and decoder impls.

01-15-12
	Huge performance boost for deserialization!
	
	StreamDecoder previously used separate read and write buffers for decoding 
	bytes to chars including the resulting char[] that was returned to the caller. 
	This design required at least 1 full array copy before returning a result in 
	the best case and 2x full array copies before returning the result in the 
	worst case.
	
	The rewrite removed the need for a write buffer entire as well as ALL array
	copies; in the best OR worse case they never occur anymore.
	
	Raw performance boost of roughly 25% in all UBJ I/O classes as a result. 

12-01-11 through 01-24-12
	A large amount of work has continued on the core I/O classes (stream impls)
	to help make them not only faster and more robust, but also more helpful.
	When errors are encountered in the streams, they are reported along with the
	stream positions. This is critical for debugging problems with corrupt 
	formats.
	
	Also provided ByteArray I/O stream classes that have the potential to provide
	HUGE performance boosts for high frequency systems.
	
	Both these classes (ByteArrayInputStream and ByteArrayOutputStream) are
	reusable and when wrapped by a UBJInputStream or UBJOutputStream, the top
	level UBJ streams implicitly become reusable as well.
	
	Reusing the streams not only saves on object creation/GC cleanup but also
	allows the caller to re-use the temporary byte[] used to translate to and
	from the UBJ format, avoiding object churn entirely!
	
	This optimized design was chosen to be intentionally performant when combined
	with NIO implementations as the ByteBuffer's can be used to wrap() existing
	outbound buffers (avoiding the most expensive part of a buffer) or use
	array() to get access to the underlying buffer that needs to be written to
	the stream.
	
	In the case of direct ByteBuffers, there is no additional overhead added
	because the calls to get or put are required anyway to pull or push the 
	values from the native memory location.
	
	This approach allows the fastest implementation of Universal Binary JSON
	I/O possible in the JVM whether you are using the standard IO (stream) 
	classes or the NIO (ByteBuffer) classes in the JDK.
	
	Some ancillary work on UBJ-based command line utilities (viewers, converters,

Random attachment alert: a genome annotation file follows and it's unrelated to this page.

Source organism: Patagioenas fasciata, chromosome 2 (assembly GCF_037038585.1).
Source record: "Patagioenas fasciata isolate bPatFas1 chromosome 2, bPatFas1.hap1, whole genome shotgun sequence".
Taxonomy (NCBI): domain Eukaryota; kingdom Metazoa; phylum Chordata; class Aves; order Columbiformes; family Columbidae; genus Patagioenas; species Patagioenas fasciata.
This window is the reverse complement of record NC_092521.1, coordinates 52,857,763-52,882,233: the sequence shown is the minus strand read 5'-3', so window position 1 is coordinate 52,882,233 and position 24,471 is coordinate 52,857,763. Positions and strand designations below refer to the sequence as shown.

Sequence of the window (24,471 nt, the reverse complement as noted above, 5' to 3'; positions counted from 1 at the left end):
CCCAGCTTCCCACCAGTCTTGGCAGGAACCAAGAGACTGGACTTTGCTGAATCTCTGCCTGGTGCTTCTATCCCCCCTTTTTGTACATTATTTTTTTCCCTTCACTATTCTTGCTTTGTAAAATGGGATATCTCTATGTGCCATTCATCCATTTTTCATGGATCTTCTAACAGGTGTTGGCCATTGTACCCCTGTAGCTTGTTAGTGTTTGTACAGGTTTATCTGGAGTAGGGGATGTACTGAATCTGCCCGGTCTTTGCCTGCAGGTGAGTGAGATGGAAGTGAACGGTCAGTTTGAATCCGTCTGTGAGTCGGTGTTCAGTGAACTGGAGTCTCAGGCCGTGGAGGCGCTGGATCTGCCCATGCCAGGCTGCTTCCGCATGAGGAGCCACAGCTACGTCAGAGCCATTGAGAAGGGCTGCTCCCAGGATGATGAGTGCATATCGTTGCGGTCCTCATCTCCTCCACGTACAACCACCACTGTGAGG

etc.) has begun as well.

11-28-11
	* Fixed UBJInputStreamParser implementation; nextType correctly implements
	logic to skip existing element (if called back to back) as well as validate
	the marker type it encounters before returning it to the caller.
	
	* Modified IObjectReader contract; a Parser implementation is required to 
	make traversing the UBJ stream possible without knowing what type of element
	is next.
	
11-27-11
	* Streamlined ByteArrayOutputStream implementation to ensure the capacity
	of the underlying byte[] is never grown unless absolutely necessary.
	
	* Rewrote class Javadoc for ByteArrayOutputStream to include a code snippet
	on how to use it.

11-26-11
	* Fixed major bug in how 16, 32 and 64-bit integers are re-assembled when
	read back from binary representations.
	
	* Added a numeric test to specifically catch this error if it ever pops up
	again.
	
	* Optimized reading and writing of numeric values in Input and Output
	stream implementations.
	
	* Optimized ObjectWriter implementation by streamlining the numeric read/write
	logic and removing the sub-optimal force-compression of on-disk storage.
	
	* Fixed ObjectWriter to match exactly with the output written by 
	UBJOutputStream.
	
	* Normalized all testing between I/O classes so they use the same classes
	to ensure parity.

11-10-11
	* DRAFT 8 Spec Support Added.

	* Added support for the END marker (readEnd) to the InputStreams which is
	required for proper unbounded-container support.
	
	* Added support for the END marker (writeEnd) to UBJOutputStream.
	
	UBJInputStreamParser must be used for properly support unbounded-containers
	because you never know when the 'E' will be encountered marking the end;
	so the caller needs to pay attention to the type marker that nextType()
	returns and respond accordingly.
	
	* Added readHugeAsBytes to InputStream implementations, allowing the bytes
	used to represent a HUGE to be read in their raw form with no decoding.
	
	This can save on processing as BigInteger and BigDecimal do their own decoding
	of byte[] directly.
	
	* Added readHugeAsChars to InputStream implementations, allowing a HUGE 
	value to be read in as a raw char[] without trying to decode it to a 
	BigInteger or BigDecimal.
	
	* Added writeHuge(char[]) to support writing out HUGE values directly from
	their raw char[] form without trying to decode from a BigInteger or
	BigDecimal.
	
	* readArrayLength and readObjectLenght were modified to return -1 when an